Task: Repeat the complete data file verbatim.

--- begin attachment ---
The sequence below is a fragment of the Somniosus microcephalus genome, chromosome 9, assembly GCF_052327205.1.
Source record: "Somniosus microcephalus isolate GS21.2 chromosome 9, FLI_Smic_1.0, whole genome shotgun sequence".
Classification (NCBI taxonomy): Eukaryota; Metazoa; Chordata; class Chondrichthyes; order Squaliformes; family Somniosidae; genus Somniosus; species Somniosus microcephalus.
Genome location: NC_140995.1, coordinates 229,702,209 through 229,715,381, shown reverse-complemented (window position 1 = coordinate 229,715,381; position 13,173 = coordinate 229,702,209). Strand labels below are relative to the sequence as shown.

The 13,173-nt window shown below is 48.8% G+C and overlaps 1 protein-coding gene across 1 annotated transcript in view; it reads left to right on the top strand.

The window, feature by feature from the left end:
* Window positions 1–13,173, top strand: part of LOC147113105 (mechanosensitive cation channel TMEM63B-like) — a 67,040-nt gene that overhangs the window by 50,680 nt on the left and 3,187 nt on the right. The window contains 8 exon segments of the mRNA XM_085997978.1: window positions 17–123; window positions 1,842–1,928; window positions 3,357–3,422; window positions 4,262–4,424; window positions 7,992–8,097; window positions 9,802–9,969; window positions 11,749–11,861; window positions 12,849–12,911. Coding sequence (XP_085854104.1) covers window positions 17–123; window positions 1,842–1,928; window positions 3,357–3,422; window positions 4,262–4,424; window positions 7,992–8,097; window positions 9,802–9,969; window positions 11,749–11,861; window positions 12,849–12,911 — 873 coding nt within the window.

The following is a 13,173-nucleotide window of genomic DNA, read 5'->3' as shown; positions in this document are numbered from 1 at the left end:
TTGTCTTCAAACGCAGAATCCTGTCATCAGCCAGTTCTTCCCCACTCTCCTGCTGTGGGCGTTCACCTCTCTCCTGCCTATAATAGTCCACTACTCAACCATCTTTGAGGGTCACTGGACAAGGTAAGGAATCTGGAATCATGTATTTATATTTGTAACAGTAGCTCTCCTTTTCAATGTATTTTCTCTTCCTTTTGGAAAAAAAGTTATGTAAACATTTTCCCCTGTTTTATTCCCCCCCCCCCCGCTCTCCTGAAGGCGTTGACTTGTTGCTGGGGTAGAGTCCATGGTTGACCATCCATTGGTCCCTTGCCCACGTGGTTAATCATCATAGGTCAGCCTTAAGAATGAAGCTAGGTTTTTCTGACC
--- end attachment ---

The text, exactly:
The sequence below is a fragment of the Somniosus microcephalus genome, chromosome 9, assembly GCF_052327205.1.
Source record: "Somniosus microcephalus isolate GS21.2 chromosome 9, FLI_Smic_1.0, whole genome shotgun sequence".
Classification (NCBI taxonomy): Eukaryota; Metazoa; Chordata; class Chondrichthyes; order Squaliformes; family Somniosidae; genus Somniosus; species Somniosus microcephalus.
Genome location: NC_140995.1, coordinates 229,702,209 through 229,715,381, shown reverse-complemented (window position 1 = coordinate 229,715,381; position 13,173 = coordinate 229,702,209). Strand labels below are relative to the sequence as shown.

The 13,173-nt window shown below is 48.8% G+C and overlaps 1 protein-coding gene across 1 annotated transcript in view; it reads left to right on the top strand.

The window, feature by feature from the left end:
* Window positions 1–13,173, top strand: part of LOC147113105 (mechanosensitive cation channel TMEM63B-like) — a 67,040-nt gene that overhangs the window by 50,680 nt on the left and 3,187 nt on the right. The window contains 8 exon segments of the mRNA XM_085997978.1: window positions 17–123; window positions 1,842–1,928; window positions 3,357–3,422; window positions 4,262–4,424; window positions 7,992–8,097; window positions 9,802–9,969; window positions 11,749–11,861; window positions 12,849–12,911. Coding sequence (XP_085854104.1) covers window positions 17–123; window positions 1,842–1,928; window positions 3,357–3,422; window positions 4,262–4,424; window positions 7,992–8,097; window positions 9,802–9,969; window positions 11,749–11,861; window positions 12,849–12,911 — 873 coding nt within the window.

The following is a 13,173-nucleotide window of genomic DNA, read 5'->3' as shown; positions in this document are numbered from 1 at the left end:
TTGTCTTCAAACGCAGAATCCTGTCATCAGCCAGTTCTTCCCCACTCTCCTGCTGTGGGCGTTCACCTCTCTCCTGCCTATAATAGTCCACTACTCAACCATCTTTGAGGGTCACTGGACAAGGTAAGGAATCTGGAATCATGTATTTATATTTGTAACAGTAGCTCTCCTTTTCAATGTATTTTCTCTTCCTTTTGGAAAAAAAGTTATGTAAACATTTTCCCCTGTTTTATTCCCCCCCCCCCCGCTCTCCTGAAGGCGTTGACTTGTTGCTGGGGTAGAGTCCATGGTTGACCATCCATTGGTCCCTTGCCCACGTGGTTAATCATCATAGGTCAGCCTTAAGAATGAAGCTAGGTTTTTCTGACC